3. http protocol:
    All three implementation methods described above use the http protocol to report the conversion. This protocol is the least reliable protocol available. It makes a call without knowing or verifying whether this call was actually received, it is not persistent with its data transfers and has very little error tracking and correcting and very basic hand-shake process. It is a session-less protocol relying basically on one-way communication.
  4. Poor implementation:
    Pixels are usually implemented on the advertiser's website by one of the low level programmers. This in no way insinuates that they are not good programmers, but definitely not the most experienced ones. On top of that, the whole implementation is usually carried our in low programming standards (like exception handling, error checks, return codes etc...) as this is the current implementation standard.
    I was talking to Mike Nolet of AppNexus about hiring programmers in NY and he told me that the banking industry is taking all the best programmers because they are dealing with financial transaction and there is no room for error there. Well guess what, conversions are financial transactions as well, so why are they dealt with usually by the lowest level of programmer in the advertiser's organization, and in such low programming standards?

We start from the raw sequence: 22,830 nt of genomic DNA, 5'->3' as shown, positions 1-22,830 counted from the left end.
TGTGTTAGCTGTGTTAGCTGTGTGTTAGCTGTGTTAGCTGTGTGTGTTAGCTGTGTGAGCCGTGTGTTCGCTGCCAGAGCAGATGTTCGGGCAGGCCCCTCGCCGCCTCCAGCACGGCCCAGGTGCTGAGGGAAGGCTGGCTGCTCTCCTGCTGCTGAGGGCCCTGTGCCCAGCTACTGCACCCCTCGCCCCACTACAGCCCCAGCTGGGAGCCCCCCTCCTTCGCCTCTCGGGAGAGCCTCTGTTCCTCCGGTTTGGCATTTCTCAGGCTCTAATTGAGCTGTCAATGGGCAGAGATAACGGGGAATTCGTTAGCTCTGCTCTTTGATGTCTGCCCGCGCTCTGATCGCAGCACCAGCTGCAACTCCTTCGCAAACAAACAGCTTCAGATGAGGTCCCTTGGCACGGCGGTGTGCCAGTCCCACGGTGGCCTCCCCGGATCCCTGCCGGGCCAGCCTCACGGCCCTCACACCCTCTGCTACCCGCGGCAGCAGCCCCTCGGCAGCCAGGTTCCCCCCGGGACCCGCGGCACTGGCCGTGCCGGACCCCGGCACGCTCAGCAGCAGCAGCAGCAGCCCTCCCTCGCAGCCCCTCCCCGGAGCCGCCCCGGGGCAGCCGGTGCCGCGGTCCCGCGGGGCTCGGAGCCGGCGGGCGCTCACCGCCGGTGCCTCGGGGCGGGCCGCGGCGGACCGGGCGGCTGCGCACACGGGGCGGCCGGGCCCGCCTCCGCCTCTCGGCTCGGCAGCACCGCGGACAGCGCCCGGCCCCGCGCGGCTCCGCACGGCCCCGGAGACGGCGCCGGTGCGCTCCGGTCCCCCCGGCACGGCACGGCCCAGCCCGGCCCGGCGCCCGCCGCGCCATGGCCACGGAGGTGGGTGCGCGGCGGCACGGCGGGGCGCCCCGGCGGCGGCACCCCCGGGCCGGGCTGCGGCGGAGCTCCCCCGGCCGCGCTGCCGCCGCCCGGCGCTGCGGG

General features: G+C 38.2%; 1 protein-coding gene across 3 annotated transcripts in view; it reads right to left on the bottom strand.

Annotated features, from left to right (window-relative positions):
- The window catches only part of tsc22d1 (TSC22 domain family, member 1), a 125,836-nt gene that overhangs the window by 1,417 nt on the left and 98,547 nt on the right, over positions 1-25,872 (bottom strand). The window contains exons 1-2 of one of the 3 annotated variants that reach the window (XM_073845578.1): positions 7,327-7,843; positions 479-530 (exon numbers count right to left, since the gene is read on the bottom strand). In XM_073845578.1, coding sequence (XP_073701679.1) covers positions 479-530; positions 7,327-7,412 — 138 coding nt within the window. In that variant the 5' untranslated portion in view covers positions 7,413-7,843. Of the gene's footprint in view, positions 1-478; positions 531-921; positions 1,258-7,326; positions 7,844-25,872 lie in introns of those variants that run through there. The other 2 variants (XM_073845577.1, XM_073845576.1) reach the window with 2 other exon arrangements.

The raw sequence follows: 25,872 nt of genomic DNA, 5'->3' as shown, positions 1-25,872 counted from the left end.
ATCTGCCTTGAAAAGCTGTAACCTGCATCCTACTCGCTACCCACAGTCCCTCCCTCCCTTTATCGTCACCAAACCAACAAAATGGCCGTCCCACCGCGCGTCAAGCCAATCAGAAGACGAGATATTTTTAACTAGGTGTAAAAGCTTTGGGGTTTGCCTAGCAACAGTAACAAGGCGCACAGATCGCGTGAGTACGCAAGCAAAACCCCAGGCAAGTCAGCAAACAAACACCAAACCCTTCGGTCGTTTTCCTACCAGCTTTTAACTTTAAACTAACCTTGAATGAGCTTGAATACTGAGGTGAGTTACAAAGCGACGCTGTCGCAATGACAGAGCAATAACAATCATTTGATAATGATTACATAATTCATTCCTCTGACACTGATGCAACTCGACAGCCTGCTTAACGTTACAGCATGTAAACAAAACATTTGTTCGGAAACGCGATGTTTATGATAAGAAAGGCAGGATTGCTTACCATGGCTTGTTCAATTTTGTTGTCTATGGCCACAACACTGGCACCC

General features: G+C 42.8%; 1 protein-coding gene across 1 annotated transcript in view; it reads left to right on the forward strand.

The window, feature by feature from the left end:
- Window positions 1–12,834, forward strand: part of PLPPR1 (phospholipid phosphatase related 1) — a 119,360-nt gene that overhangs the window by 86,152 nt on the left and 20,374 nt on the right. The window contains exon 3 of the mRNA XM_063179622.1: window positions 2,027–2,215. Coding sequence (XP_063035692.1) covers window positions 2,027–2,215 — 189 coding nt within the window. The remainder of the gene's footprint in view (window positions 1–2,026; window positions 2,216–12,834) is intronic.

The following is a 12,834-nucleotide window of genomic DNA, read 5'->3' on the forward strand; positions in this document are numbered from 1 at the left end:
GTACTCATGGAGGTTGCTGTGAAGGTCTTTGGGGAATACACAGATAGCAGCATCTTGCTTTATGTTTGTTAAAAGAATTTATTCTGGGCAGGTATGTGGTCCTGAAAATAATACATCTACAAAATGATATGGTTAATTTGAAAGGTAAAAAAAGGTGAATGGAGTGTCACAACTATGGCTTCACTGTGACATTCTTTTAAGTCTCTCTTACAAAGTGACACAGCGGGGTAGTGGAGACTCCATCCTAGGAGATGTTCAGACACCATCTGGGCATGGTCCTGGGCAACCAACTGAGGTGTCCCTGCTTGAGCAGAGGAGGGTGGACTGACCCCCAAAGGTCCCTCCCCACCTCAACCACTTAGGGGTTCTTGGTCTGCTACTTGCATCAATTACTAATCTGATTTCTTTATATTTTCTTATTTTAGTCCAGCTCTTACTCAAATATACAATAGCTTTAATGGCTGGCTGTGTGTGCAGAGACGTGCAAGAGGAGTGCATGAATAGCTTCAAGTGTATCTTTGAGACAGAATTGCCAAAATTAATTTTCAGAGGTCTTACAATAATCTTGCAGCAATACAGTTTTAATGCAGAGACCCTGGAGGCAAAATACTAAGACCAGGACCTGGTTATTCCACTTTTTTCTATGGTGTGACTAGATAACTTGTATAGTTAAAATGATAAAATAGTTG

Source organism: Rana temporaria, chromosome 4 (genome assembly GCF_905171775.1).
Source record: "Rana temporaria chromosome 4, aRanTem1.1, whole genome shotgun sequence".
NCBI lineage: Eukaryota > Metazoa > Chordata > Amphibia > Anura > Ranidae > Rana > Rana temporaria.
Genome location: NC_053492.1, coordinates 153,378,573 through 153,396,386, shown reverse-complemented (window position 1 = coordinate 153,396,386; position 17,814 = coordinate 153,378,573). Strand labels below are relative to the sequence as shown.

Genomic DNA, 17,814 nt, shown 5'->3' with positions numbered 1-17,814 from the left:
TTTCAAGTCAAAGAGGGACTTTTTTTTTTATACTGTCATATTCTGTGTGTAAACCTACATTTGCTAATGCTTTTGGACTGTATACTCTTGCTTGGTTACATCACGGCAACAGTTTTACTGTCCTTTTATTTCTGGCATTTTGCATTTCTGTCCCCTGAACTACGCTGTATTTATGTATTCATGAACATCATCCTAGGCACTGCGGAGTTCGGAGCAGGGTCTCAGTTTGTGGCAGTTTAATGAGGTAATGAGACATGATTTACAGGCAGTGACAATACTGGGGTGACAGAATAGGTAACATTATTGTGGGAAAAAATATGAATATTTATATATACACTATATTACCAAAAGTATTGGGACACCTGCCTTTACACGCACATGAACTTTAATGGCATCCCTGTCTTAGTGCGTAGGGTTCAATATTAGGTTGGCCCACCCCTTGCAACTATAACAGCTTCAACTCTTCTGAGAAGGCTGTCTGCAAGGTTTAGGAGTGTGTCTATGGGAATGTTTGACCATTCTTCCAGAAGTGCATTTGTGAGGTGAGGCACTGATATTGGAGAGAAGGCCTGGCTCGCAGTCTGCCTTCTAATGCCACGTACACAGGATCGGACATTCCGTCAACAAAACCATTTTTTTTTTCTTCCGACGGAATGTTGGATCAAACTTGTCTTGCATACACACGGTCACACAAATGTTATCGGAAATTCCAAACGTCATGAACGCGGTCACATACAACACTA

1. Interesting, precise and comprehensive explanation of all conversion tracking methods.

    I couldn't agree more about the programmers that are in-charge of these implementations. companies spends unrealistic budgets on the advertising and visuality and don't think that the most significant thing would be counting the conversions properly!

  2. This was very eye opening, thanks for the post.

    But, what would be even for helpful, is you answering, what procedures to take in conversion tracking OR what you do to get the best accuracy???...

    That's what we all want to know!

  3. I previewed and still over looked my mistake, I meant, "even more helpful,"

    Don't drink beer and read posts, LOL =)

  4. Hello,
    There is a followup post I wrote called "The Perplexities Of Pixels" (can be read here: ) which addresses some of the questions raised here but in essence, cookie based conversion tracking will always be inaccurate. In order to be have a higher reliability of the pixels, you need to employ token pixels which provide a much higher level of accuracy and dependability. However, these pixels require a high level of coordination between the advertiser and the advertising platform and sometimes the publisher as well, for both the tracking and the reporting of the impression IDs that converted.